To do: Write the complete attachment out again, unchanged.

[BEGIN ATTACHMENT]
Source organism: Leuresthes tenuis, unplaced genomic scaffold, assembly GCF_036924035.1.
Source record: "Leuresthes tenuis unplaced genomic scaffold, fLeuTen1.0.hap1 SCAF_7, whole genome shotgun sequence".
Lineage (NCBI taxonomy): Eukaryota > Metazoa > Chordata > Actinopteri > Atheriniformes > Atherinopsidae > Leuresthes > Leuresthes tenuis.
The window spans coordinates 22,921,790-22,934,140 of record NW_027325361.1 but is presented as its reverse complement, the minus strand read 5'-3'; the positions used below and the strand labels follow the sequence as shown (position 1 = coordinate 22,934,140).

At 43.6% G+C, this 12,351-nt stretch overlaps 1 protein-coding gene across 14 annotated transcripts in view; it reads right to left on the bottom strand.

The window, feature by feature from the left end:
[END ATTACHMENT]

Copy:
Source organism: Leuresthes tenuis, unplaced genomic scaffold, assembly GCF_036924035.1.
Source record: "Leuresthes tenuis unplaced genomic scaffold, fLeuTen1.0.hap1 SCAF_7, whole genome shotgun sequence".
Lineage (NCBI taxonomy): Eukaryota > Metazoa > Chordata > Actinopteri > Atheriniformes > Atherinopsidae > Leuresthes > Leuresthes tenuis.
The window spans coordinates 22,921,790-22,934,140 of record NW_027325361.1 but is presented as its reverse complement, the minus strand read 5'-3'; the positions used below and the strand labels follow the sequence as shown (position 1 = coordinate 22,934,140).

At 43.6% G+C, this 12,351-nt stretch overlaps 1 protein-coding gene across 14 annotated transcripts in view; it reads right to left on the bottom strand.

The window, feature by feature from the left end: